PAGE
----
Rep. Katherine Clark celebrated a long-sought legislative success Tuesday with adorable shelter dogs at an MSPCA center in Waltham.
But aside from her cuddly surroundings, the expected passage of her Pet and Women Safety (PAWS) Act is something the Massachusetts congresswoman says will have a real, serious impact for pet owners impacted by domestic violence.
According to Clark, many women trying to escape an abusive relationship are faced with the “unthinkable” idea of leaving their pet behind in a dangerous situation. According to one anecdotal study, up to 25 percent of domestic violence survivors reported having returned to an abusive relationship in the past out of concern for their animals.
“For most pet owners, including me, their dog or cat is a part of their family,” the 5th District congresswoman, who has a rescue dog named Bodie, said in a statement Tuesday.
Her bill attempts to ensure that women aren’t forced to chose between their own safety and the safety of their pet, by expanding legal protections for the pets of domestic violence victims and establishing a federal grant program to provide shelter and housing assistance for domestic violence victims with pets. Currently, only 3 percent of domestic violence shelters nationwide can accommodate pets, according to Clark’s office.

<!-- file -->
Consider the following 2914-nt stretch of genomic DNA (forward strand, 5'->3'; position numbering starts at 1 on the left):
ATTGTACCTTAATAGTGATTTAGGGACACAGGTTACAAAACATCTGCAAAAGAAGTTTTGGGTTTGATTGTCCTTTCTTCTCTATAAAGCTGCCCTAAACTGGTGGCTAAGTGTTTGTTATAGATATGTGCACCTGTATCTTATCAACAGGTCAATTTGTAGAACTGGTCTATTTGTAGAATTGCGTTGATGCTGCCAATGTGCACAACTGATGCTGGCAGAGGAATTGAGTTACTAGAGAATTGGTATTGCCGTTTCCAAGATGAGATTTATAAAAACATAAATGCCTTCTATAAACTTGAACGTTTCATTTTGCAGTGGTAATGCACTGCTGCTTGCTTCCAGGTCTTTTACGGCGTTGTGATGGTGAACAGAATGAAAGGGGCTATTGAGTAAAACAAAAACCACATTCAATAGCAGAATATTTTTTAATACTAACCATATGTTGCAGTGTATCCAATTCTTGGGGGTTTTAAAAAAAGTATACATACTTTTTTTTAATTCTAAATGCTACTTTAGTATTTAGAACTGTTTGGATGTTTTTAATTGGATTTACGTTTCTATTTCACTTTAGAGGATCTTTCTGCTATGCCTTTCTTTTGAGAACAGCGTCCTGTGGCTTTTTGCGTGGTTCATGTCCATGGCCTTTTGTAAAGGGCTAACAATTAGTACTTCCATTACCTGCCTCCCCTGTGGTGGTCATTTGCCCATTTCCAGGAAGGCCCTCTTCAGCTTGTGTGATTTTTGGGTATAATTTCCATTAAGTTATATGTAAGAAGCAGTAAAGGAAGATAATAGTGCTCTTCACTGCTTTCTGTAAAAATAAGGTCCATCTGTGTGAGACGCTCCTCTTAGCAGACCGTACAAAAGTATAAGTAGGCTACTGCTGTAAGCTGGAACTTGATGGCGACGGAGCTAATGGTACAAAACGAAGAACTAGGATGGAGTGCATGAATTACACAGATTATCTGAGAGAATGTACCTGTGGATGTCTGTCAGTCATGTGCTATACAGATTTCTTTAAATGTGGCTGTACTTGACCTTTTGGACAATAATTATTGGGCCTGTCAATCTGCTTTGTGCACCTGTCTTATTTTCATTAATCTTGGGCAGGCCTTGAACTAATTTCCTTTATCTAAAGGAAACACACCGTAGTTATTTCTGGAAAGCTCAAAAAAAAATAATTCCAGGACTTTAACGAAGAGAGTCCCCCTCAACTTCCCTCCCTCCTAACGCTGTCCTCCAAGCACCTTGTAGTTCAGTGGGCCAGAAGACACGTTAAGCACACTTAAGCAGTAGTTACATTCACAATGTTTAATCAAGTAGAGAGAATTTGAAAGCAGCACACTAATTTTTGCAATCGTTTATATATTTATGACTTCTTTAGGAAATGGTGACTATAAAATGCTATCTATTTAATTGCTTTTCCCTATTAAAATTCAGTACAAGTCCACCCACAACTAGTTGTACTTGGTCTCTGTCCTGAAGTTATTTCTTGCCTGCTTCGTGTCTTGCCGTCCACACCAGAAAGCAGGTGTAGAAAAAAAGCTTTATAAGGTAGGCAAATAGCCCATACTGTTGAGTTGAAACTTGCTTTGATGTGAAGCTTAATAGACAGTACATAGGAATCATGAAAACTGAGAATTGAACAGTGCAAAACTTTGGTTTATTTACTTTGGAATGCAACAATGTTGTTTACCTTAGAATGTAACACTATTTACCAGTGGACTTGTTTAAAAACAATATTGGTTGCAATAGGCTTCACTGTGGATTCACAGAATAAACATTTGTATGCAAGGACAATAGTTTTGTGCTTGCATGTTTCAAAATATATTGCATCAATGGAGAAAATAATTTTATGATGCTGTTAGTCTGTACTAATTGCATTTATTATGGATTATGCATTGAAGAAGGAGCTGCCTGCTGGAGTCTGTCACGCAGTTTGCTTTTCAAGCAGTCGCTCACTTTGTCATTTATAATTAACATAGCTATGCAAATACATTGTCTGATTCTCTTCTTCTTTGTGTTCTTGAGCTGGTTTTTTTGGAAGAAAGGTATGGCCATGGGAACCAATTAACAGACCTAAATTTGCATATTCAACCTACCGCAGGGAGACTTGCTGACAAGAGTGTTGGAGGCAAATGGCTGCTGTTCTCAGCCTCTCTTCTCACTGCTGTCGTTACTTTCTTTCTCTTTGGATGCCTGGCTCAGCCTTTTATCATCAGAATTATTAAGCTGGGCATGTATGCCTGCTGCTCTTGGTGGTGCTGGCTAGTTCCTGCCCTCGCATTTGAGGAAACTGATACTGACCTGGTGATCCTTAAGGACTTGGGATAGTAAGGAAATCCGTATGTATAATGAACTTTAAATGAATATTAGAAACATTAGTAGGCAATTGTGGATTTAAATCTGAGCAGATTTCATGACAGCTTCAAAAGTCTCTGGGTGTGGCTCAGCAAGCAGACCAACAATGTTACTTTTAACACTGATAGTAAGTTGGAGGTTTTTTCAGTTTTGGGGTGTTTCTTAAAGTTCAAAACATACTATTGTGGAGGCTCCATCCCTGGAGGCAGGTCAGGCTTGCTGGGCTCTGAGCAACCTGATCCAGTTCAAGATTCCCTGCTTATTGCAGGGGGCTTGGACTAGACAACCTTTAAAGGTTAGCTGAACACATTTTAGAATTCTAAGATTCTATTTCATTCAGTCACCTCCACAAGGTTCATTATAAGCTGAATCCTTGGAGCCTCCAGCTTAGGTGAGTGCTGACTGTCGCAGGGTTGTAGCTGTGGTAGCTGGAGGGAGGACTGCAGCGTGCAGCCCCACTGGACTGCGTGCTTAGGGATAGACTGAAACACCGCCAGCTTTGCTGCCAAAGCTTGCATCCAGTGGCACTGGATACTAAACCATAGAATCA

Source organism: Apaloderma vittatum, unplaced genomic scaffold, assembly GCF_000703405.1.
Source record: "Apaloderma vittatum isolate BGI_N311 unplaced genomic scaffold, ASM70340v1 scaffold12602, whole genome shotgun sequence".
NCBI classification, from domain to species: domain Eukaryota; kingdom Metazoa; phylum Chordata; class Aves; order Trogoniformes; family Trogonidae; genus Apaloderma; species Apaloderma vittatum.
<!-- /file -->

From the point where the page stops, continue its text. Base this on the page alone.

“This law empowers survivors with the resources to leave a dangerous situation while being able to continue to care for their family,” she said Tuesday.
The PAWS Act, which Clark first introduced in 2014, was among a number of major animal welfare-related provisions included in the sprawling, bipartisan farm bill that President Donald Trump is expected to sign into law Thursday.
The Melrose Democrat’s proposal was co-sponsored by more than half of the House — 188 Democrats and 62 Republicans — and was endorsed by a coalition of domestic violence and animal welfare advocates, including the MSPCA-Angell, which hosted Tuesday’s event with a handful of shelter dogs looking for a home at their medical center in Waltham.
“I’m grateful for the partnerships we’ve formed between organizations working to end both domestic violence and animal abuse,” Clark said. “Together, we crafted a bill that will help save lives.”